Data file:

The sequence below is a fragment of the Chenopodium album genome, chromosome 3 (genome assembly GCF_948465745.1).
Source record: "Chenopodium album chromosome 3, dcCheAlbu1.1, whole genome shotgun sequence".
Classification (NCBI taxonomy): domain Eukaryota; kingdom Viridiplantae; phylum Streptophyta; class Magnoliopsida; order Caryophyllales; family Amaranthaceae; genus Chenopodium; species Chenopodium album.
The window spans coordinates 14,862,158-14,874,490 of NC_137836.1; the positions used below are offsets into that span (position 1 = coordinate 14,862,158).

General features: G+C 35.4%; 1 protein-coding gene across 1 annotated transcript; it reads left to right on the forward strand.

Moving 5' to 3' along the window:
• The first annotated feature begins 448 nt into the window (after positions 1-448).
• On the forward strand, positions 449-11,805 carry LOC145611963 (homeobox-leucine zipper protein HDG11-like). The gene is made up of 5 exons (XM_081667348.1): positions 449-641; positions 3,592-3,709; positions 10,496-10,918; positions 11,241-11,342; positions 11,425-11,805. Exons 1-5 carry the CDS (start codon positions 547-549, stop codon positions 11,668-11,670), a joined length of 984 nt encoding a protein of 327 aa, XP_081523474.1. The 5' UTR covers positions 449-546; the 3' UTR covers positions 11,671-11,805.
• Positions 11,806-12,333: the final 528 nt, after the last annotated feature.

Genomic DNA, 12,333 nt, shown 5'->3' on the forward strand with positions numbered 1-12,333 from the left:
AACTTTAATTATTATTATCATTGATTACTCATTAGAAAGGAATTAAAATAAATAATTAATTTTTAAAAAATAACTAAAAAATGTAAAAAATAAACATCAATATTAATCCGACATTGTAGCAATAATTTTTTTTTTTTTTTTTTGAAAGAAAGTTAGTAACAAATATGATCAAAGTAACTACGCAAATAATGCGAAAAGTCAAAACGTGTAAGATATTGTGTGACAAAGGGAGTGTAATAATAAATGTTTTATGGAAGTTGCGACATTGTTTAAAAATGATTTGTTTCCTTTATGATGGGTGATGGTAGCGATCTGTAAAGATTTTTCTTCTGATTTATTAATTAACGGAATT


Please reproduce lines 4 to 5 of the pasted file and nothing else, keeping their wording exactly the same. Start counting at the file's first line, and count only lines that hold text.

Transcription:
The window spans coordinates 14,862,158-14,874,490 of NC_137836.1; the positions used below are offsets into that span (position 1 = coordinate 14,862,158).

General features: G+C 35.4%; 1 protein-coding gene across 1 annotated transcript; it reads left to right on the forward strand.